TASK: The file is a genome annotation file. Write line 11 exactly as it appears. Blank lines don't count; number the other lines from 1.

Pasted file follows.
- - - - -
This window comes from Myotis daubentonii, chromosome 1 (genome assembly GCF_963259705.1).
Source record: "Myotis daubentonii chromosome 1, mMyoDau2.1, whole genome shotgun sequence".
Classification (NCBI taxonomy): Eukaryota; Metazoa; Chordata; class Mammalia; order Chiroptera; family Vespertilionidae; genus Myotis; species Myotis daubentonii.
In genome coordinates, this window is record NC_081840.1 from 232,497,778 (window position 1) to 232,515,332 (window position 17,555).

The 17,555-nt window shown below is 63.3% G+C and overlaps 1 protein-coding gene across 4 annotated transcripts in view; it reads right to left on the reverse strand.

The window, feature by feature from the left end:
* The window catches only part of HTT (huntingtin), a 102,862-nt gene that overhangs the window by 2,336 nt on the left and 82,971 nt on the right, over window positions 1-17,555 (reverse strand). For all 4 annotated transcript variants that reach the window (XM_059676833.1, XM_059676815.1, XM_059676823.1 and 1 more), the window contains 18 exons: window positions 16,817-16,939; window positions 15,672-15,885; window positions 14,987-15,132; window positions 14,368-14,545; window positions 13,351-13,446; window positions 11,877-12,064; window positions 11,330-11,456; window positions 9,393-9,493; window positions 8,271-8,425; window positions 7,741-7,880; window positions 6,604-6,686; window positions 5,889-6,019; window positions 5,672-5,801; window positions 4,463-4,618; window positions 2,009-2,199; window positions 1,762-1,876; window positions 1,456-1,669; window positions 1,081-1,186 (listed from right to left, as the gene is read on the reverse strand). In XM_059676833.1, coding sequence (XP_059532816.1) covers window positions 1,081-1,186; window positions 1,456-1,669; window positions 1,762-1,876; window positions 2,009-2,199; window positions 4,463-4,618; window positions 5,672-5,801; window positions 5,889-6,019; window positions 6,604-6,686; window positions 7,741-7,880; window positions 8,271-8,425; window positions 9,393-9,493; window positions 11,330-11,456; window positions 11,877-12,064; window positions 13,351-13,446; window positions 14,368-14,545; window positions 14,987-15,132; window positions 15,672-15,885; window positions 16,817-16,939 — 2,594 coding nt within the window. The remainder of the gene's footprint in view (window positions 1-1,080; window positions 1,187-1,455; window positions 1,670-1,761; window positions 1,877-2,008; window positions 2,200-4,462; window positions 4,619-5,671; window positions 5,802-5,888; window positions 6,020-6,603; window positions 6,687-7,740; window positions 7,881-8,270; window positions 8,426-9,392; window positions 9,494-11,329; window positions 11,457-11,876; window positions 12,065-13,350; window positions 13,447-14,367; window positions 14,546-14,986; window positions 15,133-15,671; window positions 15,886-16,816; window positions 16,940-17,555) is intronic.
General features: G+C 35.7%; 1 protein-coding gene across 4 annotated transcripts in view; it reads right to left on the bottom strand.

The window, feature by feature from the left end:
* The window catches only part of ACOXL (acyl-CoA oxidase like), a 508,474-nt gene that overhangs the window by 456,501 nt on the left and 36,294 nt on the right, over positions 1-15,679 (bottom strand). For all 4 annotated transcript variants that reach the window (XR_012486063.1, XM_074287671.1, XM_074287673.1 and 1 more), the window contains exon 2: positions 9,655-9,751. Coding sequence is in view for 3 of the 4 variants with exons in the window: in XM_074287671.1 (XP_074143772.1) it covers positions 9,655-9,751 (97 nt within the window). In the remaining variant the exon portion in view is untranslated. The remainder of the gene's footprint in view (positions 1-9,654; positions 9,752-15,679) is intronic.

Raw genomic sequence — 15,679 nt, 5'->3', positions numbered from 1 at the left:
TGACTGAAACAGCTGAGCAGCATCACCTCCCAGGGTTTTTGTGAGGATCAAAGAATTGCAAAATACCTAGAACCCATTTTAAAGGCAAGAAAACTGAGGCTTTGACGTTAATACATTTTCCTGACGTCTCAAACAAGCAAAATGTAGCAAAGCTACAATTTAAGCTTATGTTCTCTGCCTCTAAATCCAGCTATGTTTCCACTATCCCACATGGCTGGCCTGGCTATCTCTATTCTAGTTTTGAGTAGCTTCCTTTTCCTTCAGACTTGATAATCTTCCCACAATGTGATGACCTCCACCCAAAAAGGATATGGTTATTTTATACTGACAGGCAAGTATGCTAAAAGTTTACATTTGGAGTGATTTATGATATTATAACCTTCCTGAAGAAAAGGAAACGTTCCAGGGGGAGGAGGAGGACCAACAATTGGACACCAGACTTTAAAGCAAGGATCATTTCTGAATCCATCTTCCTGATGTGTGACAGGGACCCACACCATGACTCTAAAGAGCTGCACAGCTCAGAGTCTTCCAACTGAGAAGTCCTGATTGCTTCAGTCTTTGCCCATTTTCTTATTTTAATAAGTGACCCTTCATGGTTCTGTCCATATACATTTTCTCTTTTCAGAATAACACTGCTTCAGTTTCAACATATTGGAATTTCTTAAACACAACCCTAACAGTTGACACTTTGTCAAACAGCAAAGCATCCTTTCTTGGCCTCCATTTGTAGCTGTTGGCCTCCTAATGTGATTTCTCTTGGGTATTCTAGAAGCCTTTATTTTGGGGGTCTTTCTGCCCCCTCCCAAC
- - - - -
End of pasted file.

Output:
Raw genomic sequence — 15,679 nt, 5'->3', positions numbered from 1 at the left: